While each state has its own laws for handling wrongful death cases, the process typically involves filing a wrongful death claim, investigating the case, and settling on an award amount. Laws as to who can pursue legal action in a wrongful death case and how long a plaintiff has to file a lawsuit vary by state, but a lawyer can help you determine how wrongful death claims work where you live and assist you in seeking compensation if you qualify.
Plaintiffs can file wrongful death claims for cases in which a loved one lost their life as the result of another person’s negligence or unlawful behavior. These types of cases include:
- Car accidents
- Medical malpractice
- Products liability
- Premises liability
- Workplace falls and injuries
- Nursing home abuse
While most wrongful death cases occur due to someone’s negligence, an individual may also file a claim or lawsuit if their loved one suffered fatal injuries because of an intentional act, such as a homicide.
Each State Has Its Own Statutes for Wrongful Death Lawsuits
States carry their own statutes of limitations on wrongful death lawsuits, which determine how long an individual has to file their action in civil court. In cases involving two private parties, states allow a minimum of one year to seek compensation, although some have longer limits. However, when the statute of limitations begins also varies by state. In many cases, the clock starts on the day of the decedent’s death. Some cases, such as terminal illness, may lead to exceptions. An attorney can determine how long you have to file a wrongful death lawsuit in your state, but it is usually recommended that a person file as soon as possible to avoid potential delays.
Who Can File a Wrongful Death Lawsuit
If the decedent had a spouse, the spouse would likely qualify to file a wrongful death lawsuit. Although states determine who can and cannot file, most allow either family members or the executor of the decedent’s state to do so, and spouses typically qualify as both. If the decedent did not have a spouse or a will, the applicable state has a process for determining the next person in line.
Some states do not have a system in place for determining who qualifies to file a wrongful death lawsuit and simply open it up to all family members and even unrelated dependents. In these cases, those who file might become part of a pool of plaintiffs, and the judge may consolidate their cases into a single lawsuit.
Who Benefits from a Wrongful Death Settlement
The parties that can benefit from the settlement also depend on how a wrongful death claim or lawsuit works in your state. Potential distribution outcomes may include:
- The court distributing the settlement according to the decedent’s will
- The court deciding who receives compensation and how much they receive
- The family deciding amongst themselves
- Family members each receiving compensation in proportion to their damages
- The court approving settlement decisions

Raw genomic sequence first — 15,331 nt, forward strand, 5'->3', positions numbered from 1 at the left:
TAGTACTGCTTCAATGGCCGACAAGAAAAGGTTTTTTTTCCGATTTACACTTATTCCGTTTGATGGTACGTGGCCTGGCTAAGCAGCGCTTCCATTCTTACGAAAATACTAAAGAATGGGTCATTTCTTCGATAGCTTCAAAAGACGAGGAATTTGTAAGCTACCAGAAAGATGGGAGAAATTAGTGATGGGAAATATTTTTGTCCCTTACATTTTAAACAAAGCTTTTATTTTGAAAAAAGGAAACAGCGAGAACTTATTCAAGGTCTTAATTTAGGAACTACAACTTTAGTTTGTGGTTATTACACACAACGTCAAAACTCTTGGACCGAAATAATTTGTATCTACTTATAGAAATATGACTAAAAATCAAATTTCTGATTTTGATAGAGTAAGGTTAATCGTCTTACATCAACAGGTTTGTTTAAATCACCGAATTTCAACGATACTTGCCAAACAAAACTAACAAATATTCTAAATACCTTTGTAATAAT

- The court making a decision if survivors cannot agree on one
A lawyer can help you determine how the filing and distribution process works in your case.
The Process Typically Begins with an Investigation
To move forward with a wrongful death lawsuit, a lawyer can help the plaintiff investigate all the circumstances of their case. This will allow the lawyer to determine if the basis for a wrongful death claim exists, evaluate the plaintiff’s damages, and decide on a fair amount of compensation to seek on the plaintiff’s behalf.
Typically, attorneys will first consider the income of the decedent at their time of death and average work-life expectancies. Some states also allow lawyers to consider noneconomic damages in wrongful death cases.
Suing an individual for wrongful death first requires proving liability. This essentially involves demonstrating that the potential defendant meets all the legal criteria for negligence, in which:
- The defendant had a responsibility to act with reasonable care.
- The defendant breached that duty by omission or through a willful act.
- The defendant’s breach of duty caused the injury that led to the decedent’s death.
- The decedent’s death left the plaintiff with significant financial losses.
Issue a Demand
In some cases, an attorney may begin the settlement process by issuing a demand letter, which is a formal document one party sends to another to request payment to right a wrong in a dispute. The recipients of these documents, typically insurance companies, might not agree to the terms of the demand letter, so negotiation will likely begin.
At this point, both parties will work to achieve a fair settlement amount. If they cannot agree after several negotiations, the plaintiff can file a lawsuit and take their case to trial to pursue adequate financial recovery.
A Lawyer Can Help You with Your Wrongful Death Case
A wrongful death lawsuit involves a lengthy process that a claimant may find it challenging to pursue on their own. At Ben Crump Law, PLLC, our attorneys can help you learn how a wrongful death claim works in your state, navigate the wrongful death claim or lawsuit process on your behalf, and assist you in seeking compensation for your losses. Call us today at (800) 593-3443 to discuss your free case evaluation with our legal team.